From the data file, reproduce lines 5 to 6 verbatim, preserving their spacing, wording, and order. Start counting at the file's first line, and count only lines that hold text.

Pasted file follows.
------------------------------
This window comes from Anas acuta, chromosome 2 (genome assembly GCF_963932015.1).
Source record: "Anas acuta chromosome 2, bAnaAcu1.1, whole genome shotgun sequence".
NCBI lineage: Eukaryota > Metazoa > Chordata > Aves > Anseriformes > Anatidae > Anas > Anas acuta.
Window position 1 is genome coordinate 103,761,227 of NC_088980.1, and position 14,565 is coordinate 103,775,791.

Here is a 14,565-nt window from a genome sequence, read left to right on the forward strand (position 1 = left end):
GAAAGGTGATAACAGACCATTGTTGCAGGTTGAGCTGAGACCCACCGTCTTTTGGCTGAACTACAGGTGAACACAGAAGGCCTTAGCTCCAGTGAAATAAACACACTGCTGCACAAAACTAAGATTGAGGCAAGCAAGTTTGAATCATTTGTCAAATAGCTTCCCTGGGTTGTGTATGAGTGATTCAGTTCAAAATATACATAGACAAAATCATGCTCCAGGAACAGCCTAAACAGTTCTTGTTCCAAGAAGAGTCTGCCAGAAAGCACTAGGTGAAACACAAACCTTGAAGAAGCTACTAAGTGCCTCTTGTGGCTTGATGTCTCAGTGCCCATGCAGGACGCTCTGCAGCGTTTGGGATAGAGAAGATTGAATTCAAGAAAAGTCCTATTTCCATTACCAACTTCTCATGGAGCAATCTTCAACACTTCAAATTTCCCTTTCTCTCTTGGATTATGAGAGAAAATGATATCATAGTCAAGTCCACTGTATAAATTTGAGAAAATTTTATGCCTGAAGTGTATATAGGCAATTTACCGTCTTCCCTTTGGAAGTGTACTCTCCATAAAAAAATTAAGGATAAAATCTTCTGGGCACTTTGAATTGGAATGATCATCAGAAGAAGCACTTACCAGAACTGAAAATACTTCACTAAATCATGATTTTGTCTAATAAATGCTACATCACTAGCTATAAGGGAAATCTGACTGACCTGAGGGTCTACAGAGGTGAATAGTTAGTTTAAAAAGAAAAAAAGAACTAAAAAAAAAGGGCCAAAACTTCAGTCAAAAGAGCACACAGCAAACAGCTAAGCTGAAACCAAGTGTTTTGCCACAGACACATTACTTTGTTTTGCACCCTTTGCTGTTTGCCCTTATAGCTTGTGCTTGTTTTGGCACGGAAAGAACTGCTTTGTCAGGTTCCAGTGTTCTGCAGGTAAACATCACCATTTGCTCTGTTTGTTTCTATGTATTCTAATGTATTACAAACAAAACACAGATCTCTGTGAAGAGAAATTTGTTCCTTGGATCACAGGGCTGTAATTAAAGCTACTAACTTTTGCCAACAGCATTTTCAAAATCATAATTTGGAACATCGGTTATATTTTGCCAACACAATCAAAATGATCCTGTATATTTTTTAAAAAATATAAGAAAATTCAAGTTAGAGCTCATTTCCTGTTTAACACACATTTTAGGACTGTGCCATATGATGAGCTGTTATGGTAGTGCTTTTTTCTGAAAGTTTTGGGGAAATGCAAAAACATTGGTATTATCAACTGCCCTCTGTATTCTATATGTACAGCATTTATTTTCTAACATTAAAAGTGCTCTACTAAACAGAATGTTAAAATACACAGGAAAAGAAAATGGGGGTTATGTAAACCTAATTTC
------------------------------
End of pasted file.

Here is a 14,565-nt window from a genome sequence, read left to right on the forward strand (position 1 = left end):
GAAAGGTGATAACAGACCATTGTTGCAGGTTGAGCTGAGACCCACCGTCTTTTGGCTGAACTACAGGTGAACACAGAAGGCCTTAGCTCCAGTGAAATAAACACACTGCTGCACAAAACTAAGATTGAGGCAAGCAAGTTTGAATCATTTGTCAAATAGCTTCCCTGGGTTGTGTATGAGTGATTCAGTTCAAAATATACATAGACAAAATCATGCTCCAGGAACAGCCTAAACAGTTCTTGTTCCAAGAAGAGTCTGCCAGAAAGCACTAGGTGAAACACAAACCTTGAAGAAGCTACTAAGTGCCTCTTGTGGCTTGATGTCTCAGTGCCCATGCAGGACGCTCTGCAGCGTTTGGGATAGAGAAGATTGAATTCAAGAAAAGTCCTATTTCCATTACCAACTTCTCATGGAGCAATCTTCAACACTTCAAATTTCCCTTTCTCTCTTGGATTATGAGAGAAAATGATATCATAGTCAAGTCCACTGTATAAATTTGAGAAAATTTTATGCCTGAAGTGTATATAGGCAATTTACCGTCTTCCCTTTGGAAGTGTACTCTCCATAAAAAAATTAAGGATAAAATCTTCTGGGCACTTTGAATTGGAATGATCATCAGAAGAAGCACTTACCAGAACTGAAAATACTTCACTAAATCATGATTTTGTCTAATAAATGCTACATCACTAGCTATAAGGGAAATCTGACTGACCTGAGGGTCTACAGAGGTGAATAGTTAGTTTAAAAAGAAAAAAAGAACTAAAAAAAAAGGGCCAAAACTTCAGTCAAAAGAGCACACAGCAAACAGCTAAGCTGAAACCAAGTGTTTTGCCACAGACACATTACTTTGTTTTGCACCCTTTGCTGTTTGCCCTTATAGCTTGTGCTTGTTTTGGCACGGAAAGAACTGCTTTGTCAGGTTCCAGTGTTCTGCAGGTAAACATCACCATTTGCTCTGTTTGTTTCTATGTATTCTAATGTATTACAAACAAAACACAGATCTCTGTGAAGAGAAATTTGTTCCTTGGATCACAGGGCTGTAATTAAAGCTACTAACTTTTGCCAACAGCATTTTCAAAATCATAATTTGGAACATCGGTTATATTTTGCCAACACAATCAAAATGATCCTGTATATTTTTTAAAAAATATAAGAAAATTCAAGTTAGAGCTCATTTCCTGTTTAACACACATTTTAGGACTGTGCCATATGATGAGCTGTTATGGTAGTGCTTTTTTCTGAAAGTTTTGGGGAAATGCAAAAACATTGGTATTATCAACTGCCCTCTGTATTCTATATGTACAGCATTTATTTTCTAACATTAAAAGTGCTCTACTAAACAGAATGTTAAAATACACAGGAAAAGAAAATGGGGGTTATGTAAACCTAATTTC